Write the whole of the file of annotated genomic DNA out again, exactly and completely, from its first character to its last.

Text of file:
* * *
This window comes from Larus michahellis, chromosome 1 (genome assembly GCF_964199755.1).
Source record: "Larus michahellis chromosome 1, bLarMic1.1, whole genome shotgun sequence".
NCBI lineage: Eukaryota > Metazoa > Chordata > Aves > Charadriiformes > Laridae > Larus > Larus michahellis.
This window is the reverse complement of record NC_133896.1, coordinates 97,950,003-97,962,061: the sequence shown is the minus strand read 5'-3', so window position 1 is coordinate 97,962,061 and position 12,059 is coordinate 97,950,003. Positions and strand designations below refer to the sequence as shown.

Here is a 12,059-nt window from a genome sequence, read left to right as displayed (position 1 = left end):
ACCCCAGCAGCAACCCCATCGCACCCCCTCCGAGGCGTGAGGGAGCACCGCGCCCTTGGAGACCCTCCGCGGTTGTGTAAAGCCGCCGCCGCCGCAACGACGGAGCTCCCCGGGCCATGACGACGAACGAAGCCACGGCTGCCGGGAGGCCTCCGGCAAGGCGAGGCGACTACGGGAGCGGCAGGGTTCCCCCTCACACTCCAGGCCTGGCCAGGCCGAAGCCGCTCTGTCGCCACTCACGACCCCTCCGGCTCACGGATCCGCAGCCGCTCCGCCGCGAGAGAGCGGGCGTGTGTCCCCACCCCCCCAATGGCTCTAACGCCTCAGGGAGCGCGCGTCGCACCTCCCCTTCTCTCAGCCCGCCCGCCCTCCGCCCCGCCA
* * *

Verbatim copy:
This window comes from Larus michahellis, chromosome 1 (genome assembly GCF_964199755.1).
Source record: "Larus michahellis chromosome 1, bLarMic1.1, whole genome shotgun sequence".
NCBI lineage: Eukaryota > Metazoa > Chordata > Aves > Charadriiformes > Laridae > Larus > Larus michahellis.
This window is the reverse complement of record NC_133896.1, coordinates 97,950,003-97,962,061: the sequence shown is the minus strand read 5'-3', so window position 1 is coordinate 97,962,061 and position 12,059 is coordinate 97,950,003. Positions and strand designations below refer to the sequence as shown.

Here is a 12,059-nt window from a genome sequence, read left to right as displayed (position 1 = left end):
ACCCCAGCAGCAACCCCATCGCACCCCCTCCGAGGCGTGAGGGAGCACCGCGCCCTTGGAGACCCTCCGCGGTTGTGTAAAGCCGCCGCCGCCGCAACGACGGAGCTCCCCGGGCCATGACGACGAACGAAGCCACGGCTGCCGGGAGGCCTCCGGCAAGGCGAGGCGACTACGGGAGCGGCAGGGTTCCCCCTCACACTCCAGGCCTGGCCAGGCCGAAGCCGCTCTGTCGCCACTCACGACCCCTCCGGCTCACGGATCCGCAGCCGCTCCGCCGCGAGAGAGCGGGCGTGTGTCCCCACCCCCCCAATGGCTCTAACGCCTCAGGGAGCGCGCGTCGCACCTCCCCTTCTCTCAGCCCGCCCGCCCTCCGCCCCGCCA